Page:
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Sun Pyo Kim 3 Articles
Extracorporeal Membrane Oxygenation and Continuous Renal Replacement Therapy for Treatment of Calcium Channel Blockers, Angiotensin II Receptor Blockers, and Metformin Overdose
Jae Han Jeong, Kyung Hoon Sun, Yong Jin Park, Sun Pyo Kim
J Korean Soc Clin Toxicol. 2018;16(2):165-171.   Published online December 31, 2018
DOI: https://doi.org/10.22537/jksct.2018.16.2.165
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An overdose of antihypertensive agents, such calcium channel blockers (CCBs) and angiotensin II receptor blocker (ARBs), and the antihyperglycemic agent, metformin, leads to hypotension and lactic acidosis, respectively. A 40-year-old hypertensive and diabetic man with hyperlipidemia and a weight of 110 kg presented to the emergency room with vomiting, dizziness, and hypotension following an attempted drug overdose suicide with combined CCBs, ARBs, 3-hydroxy-3-methylglutaryl-coemzyme A reductase inhibitors, and metformins. A conventional medical treatment initially administered proved ineffective. The treatment was then changed to simultaneous extracorporeal membrane oxygenation (ECMO) and continuous renal replacement therapy (CRRT), which was effective. This shows that simultaneous ECMO and CRRT can be an effective treatment protocol in cases of ineffective conventional medical therapy for hypotension and lactic acidosis due to an overdose of antihypertensive agents and metformin, respectively.
In vitro Protective Effects of Glehnia Littoralis on Alpha-amanitin Induced Hepatotoxicity
Bo Hyun Kim, Kyung Hoon Sun, Sun Pyo Kim, Yongjin Park
J Korean Soc Clin Toxicol. 2017;15(2):107-115.   Published online December 31, 2017
DOI: https://doi.org/10.22537/jksct.2017.15.2.107
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Purpose: Glehnia littoralis has been used to treat ischemic stroke, phlegm, cough, systemic paralysis, antipyretics and neuralgia. The pharmacological mechanisms of Glehnia littoralis include calcium channel block, coumarin derivatives, anticoagulation, anti-convulsive effect, as well as anti-oxidant and anti-inflammatory effects. Alpha-amanitin (${alpha}$-amanitin) is a major toxin from extremely poisonous Amanita fungi. Oxidative stress, which may contribute to severe hepatotoxicity was induced by ${alpha}$-amanitin. The aim of this study was to investigate whether Glehnia littoralis ethyl acetate extract (GLEA) has the protective antioxidant effects on ${alpha}$-amanitin -induced hepatotoxicity. Methods: Human hepatoma cell line HepG2 cells were pretreated in the presence or absence of GLEA (50, 100 and $200{mu}g/ml$) for 4 hours, then exposed to $60{mu}mol/L$ of${alpha}$-amanitin for an additional 4 hours. Cell viability was evaluated using the MTT method. AST, ALT, and LDH production in a culture medium and intracellular MDA, GSH, and SOD levels were determined. Results: GLEA (50, 100 and $200{mu}g/ml$) significantly increased the relative cell viability by 7.11, 9.87, and 14.39%, respectively, and reduced the level of ALT by 10.39%, 34.27%, and 52.14%, AST by 9.89%, 15.16%, and 32.84%, as well as LDH by 15.86%, 22.98%, and 24.32% in culture medium, respectively. GLEA could also remarkably decrease the level of MDA and increase the content of GSH and SOD in the HepG2 cells. Conclusion: In the in vitro model, Glehnia littoralis was effective in limiting hepatic injury after ${alpha}$-amanitin poisoning. Its antioxidant effect is attenuated by antidotal therapy.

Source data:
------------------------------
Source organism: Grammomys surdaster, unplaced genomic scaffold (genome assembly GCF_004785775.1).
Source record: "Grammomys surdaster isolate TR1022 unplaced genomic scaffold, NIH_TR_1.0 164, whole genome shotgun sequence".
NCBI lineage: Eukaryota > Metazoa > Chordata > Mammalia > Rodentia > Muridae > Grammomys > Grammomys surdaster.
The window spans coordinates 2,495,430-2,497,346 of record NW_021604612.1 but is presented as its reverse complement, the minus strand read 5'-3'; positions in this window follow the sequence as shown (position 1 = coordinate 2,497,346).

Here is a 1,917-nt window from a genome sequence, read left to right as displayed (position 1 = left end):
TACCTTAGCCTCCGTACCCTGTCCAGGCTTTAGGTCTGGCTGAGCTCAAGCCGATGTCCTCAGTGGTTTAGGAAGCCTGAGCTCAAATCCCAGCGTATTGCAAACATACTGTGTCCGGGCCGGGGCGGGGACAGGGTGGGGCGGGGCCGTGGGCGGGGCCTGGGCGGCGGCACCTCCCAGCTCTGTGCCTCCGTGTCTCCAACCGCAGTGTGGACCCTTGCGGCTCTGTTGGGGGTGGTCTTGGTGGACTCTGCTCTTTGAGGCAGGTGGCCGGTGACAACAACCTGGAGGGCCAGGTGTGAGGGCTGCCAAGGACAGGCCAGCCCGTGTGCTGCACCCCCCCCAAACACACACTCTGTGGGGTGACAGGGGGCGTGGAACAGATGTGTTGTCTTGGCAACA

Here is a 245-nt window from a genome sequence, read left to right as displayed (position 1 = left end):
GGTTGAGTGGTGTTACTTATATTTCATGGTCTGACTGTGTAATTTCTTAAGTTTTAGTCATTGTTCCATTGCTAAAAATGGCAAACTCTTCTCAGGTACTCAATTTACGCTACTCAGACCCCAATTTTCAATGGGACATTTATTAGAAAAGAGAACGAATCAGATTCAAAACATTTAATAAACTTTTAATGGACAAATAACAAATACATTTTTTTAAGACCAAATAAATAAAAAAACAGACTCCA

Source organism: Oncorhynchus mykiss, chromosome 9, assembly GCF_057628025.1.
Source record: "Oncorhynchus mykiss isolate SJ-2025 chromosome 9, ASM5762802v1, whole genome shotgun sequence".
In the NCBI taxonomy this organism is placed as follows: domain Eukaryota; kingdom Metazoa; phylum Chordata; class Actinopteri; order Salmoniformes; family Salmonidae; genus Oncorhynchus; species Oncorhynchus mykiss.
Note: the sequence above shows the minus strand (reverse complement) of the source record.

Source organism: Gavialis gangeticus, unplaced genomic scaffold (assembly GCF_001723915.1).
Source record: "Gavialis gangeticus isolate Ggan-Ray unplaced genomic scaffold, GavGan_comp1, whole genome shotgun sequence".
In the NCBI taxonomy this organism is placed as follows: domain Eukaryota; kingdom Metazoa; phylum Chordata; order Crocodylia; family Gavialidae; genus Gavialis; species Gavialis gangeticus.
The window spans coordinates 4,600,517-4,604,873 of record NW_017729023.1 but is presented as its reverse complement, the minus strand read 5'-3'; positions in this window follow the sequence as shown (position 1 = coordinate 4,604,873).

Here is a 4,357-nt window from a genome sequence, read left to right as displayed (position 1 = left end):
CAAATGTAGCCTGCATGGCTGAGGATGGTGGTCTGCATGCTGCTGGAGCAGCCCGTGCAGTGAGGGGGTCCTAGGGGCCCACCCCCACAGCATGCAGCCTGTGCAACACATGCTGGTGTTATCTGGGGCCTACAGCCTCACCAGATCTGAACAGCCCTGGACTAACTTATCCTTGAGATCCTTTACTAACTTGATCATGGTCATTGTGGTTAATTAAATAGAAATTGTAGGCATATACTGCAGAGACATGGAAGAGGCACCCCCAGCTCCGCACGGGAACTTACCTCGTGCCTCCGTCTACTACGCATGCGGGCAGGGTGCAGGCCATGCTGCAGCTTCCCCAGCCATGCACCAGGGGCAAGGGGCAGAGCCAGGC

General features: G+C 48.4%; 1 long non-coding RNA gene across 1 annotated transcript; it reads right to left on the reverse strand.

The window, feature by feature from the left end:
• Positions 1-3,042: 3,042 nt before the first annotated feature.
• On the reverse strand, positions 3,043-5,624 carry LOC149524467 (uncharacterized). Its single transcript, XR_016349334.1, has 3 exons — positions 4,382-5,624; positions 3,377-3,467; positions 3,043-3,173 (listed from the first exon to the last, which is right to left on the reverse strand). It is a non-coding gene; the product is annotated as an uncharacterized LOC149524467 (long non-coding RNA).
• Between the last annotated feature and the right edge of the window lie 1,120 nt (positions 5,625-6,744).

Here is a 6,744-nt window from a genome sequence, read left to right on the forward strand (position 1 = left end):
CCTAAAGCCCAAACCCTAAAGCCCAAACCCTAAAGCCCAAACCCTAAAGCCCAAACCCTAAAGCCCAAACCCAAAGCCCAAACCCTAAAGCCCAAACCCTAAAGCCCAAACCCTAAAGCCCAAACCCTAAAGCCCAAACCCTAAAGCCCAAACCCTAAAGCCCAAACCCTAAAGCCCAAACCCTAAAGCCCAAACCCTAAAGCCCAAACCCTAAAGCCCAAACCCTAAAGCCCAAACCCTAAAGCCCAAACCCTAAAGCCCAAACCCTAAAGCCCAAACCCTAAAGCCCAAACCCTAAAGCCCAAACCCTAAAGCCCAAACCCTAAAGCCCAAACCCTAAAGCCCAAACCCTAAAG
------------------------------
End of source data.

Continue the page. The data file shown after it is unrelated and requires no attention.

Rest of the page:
A Case of a Herbicide Poisoning Induced Methemoglobinemia Patient Treated with High-dose Vitamin C
Kyung Hoon Sun, Jun Kew Kim, Chang Yeon Ryu, Seo Jin Kim, Hyeon Kyu Jo, Tae Ho Yoo, Yong Jin Park, Sun pyo Kim
J Korean Soc Clin Toxicol. 2017;15(2):148-151.   Published online December 31, 2017
DOI: https://doi.org/10.22537/jksct.2017.15.2.148
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Methemoglobinemia is a condition in which the iron portion of hemoglobin, which binds to oxygen, is oxidized to produce methemoglobin, which increases blood concentration. There are many causes of methemoglobinemia, the most common being food, drugs, and chemicals. A 75-year-old male patient who had taken an herbicide did not notice any nonspecific symptoms. However, after 4 hours, his methemoglobin levels increased to 17.1%, while after 7 hours it increased to 26.5%, at which time intravenous administration of methylene blue 1 mg/kg (an antidote) was started. After a total of five doses of methylene blue at 1 mg/kg due to reactive methemoglobinemia for about 36 hours, the methemoglobin levels increased to 23.7%. Because no more methylene blue could be administered, 10 g of ascorbic acid (vitamin C) was administered intravenously. After 82 hours, ascorbic acid 10 g was administered six times for repeated reactive methemoglobinemia. No additional reactive methemoglobinemia was observed. The ventilator and endotracheal tube were successfully removed on day 5 after admission.

JKSCT : Journal of The Korean Society of Clinical Toxicology